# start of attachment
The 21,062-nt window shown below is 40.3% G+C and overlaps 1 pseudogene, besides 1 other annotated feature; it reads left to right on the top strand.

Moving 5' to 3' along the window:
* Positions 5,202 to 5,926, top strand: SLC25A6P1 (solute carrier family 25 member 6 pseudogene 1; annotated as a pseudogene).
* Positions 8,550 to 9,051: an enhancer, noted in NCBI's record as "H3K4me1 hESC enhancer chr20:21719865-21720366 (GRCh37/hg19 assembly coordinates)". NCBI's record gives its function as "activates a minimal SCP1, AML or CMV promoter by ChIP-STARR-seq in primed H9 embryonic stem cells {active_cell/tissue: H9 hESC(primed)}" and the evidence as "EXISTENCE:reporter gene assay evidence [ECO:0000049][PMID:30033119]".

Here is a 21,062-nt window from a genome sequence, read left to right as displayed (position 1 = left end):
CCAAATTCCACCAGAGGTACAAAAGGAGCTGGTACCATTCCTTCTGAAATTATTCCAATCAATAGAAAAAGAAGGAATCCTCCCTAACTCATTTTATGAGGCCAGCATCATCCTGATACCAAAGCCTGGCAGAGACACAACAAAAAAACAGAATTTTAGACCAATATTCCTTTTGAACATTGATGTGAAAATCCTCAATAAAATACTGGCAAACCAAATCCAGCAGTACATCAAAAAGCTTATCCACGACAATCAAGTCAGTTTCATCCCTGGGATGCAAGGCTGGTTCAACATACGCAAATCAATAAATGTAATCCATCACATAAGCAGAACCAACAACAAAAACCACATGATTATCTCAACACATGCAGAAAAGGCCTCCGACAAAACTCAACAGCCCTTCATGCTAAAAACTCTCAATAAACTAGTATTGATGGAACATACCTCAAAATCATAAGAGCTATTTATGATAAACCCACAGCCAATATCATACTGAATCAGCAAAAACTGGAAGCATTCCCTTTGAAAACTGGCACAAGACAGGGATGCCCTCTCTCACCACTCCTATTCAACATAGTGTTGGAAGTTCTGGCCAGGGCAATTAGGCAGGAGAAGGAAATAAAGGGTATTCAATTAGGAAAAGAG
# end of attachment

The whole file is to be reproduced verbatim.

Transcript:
The 21,062-nt window shown below is 40.3% G+C and overlaps 1 pseudogene, besides 1 other annotated feature; it reads left to right on the top strand.

Moving 5' to 3' along the window:
* Positions 5,202 to 5,926, top strand: SLC25A6P1 (solute carrier family 25 member 6 pseudogene 1; annotated as a pseudogene).
* Positions 8,550 to 9,051: an enhancer, noted in NCBI's record as "H3K4me1 hESC enhancer chr20:21719865-21720366 (GRCh37/hg19 assembly coordinates)". NCBI's record gives its function as "activates a minimal SCP1, AML or CMV promoter by ChIP-STARR-seq in primed H9 embryonic stem cells {active_cell/tissue: H9 hESC(primed)}" and the evidence as "EXISTENCE:reporter gene assay evidence [ECO:0000049][PMID:30033119]".

Here is a 21,062-nt window from a genome sequence, read left to right as displayed (position 1 = left end):
CCAAATTCCACCAGAGGTACAAAAGGAGCTGGTACCATTCCTTCTGAAATTATTCCAATCAATAGAAAAAGAAGGAATCCTCCCTAACTCATTTTATGAGGCCAGCATCATCCTGATACCAAAGCCTGGCAGAGACACAACAAAAAAACAGAATTTTAGACCAATATTCCTTTTGAACATTGATGTGAAAATCCTCAATAAAATACTGGCAAACCAAATCCAGCAGTACATCAAAAAGCTTATCCACGACAATCAAGTCAGTTTCATCCCTGGGATGCAAGGCTGGTTCAACATACGCAAATCAATAAATGTAATCCATCACATAAGCAGAACCAACAACAAAAACCACATGATTATCTCAACACATGCAGAAAAGGCCTCCGACAAAACTCAACAGCCCTTCATGCTAAAAACTCTCAATAAACTAGTATTGATGGAACATACCTCAAAATCATAAGAGCTATTTATGATAAACCCACAGCCAATATCATACTGAATCAGCAAAAACTGGAAGCATTCCCTTTGAAAACTGGCACAAGACAGGGATGCCCTCTCTCACCACTCCTATTCAACATAGTGTTGGAAGTTCTGGCCAGGGCAATTAGGCAGGAGAAGGAAATAAAGGGTATTCAATTAGGAAAAGAG